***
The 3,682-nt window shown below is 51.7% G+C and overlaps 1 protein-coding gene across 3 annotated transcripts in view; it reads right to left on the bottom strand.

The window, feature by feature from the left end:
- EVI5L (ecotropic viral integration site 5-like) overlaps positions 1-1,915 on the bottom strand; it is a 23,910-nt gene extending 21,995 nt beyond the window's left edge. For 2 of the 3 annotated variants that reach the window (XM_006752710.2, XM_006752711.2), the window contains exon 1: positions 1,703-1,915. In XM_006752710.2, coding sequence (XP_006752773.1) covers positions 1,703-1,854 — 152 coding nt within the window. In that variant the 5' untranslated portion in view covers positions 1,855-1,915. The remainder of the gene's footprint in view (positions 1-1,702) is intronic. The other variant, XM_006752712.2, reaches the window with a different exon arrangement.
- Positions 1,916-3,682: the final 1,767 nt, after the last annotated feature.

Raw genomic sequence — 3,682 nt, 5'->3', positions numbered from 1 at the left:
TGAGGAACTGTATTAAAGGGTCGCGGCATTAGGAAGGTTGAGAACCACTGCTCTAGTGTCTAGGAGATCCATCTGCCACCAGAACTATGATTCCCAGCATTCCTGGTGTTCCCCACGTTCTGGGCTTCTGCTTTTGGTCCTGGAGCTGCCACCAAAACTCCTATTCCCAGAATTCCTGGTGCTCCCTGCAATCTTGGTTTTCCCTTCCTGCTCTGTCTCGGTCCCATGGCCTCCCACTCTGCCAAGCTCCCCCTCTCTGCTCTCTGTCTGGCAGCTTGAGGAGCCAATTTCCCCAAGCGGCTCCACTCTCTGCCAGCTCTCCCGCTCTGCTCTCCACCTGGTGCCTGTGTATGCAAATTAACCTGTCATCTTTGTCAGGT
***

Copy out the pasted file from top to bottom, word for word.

The 3,682-nt window shown below is 51.7% G+C and overlaps 1 protein-coding gene across 3 annotated transcripts in view; it reads right to left on the bottom strand.

The window, feature by feature from the left end:
- EVI5L (ecotropic viral integration site 5-like) overlaps positions 1-1,915 on the bottom strand; it is a 23,910-nt gene extending 21,995 nt beyond the window's left edge. For 2 of the 3 annotated variants that reach the window (XM_006752710.2, XM_006752711.2), the window contains exon 1: positions 1,703-1,915. In XM_006752710.2, coding sequence (XP_006752773.1) covers positions 1,703-1,854 — 152 coding nt within the window. In that variant the 5' untranslated portion in view covers positions 1,855-1,915. The remainder of the gene's footprint in view (positions 1-1,702) is intronic. The other variant, XM_006752712.2, reaches the window with a different exon arrangement.
- Positions 1,916-3,682: the final 1,767 nt, after the last annotated feature.

Raw genomic sequence — 3,682 nt, 5'->3', positions numbered from 1 at the left:
TGAGGAACTGTATTAAAGGGTCGCGGCATTAGGAAGGTTGAGAACCACTGCTCTAGTGTCTAGGAGATCCATCTGCCACCAGAACTATGATTCCCAGCATTCCTGGTGTTCCCCACGTTCTGGGCTTCTGCTTTTGGTCCTGGAGCTGCCACCAAAACTCCTATTCCCAGAATTCCTGGTGCTCCCTGCAATCTTGGTTTTCCCTTCCTGCTCTGTCTCGGTCCCATGGCCTCCCACTCTGCCAAGCTCCCCCTCTCTGCTCTCTGTCTGGCAGCTTGAGGAGCCAATTTCCCCAAGCGGCTCCACTCTCTGCCAGCTCTCCCGCTCTGCTCTCCACCTGGTGCCTGTGTATGCAAATTAACCTGTCATCTTTGTCAGGT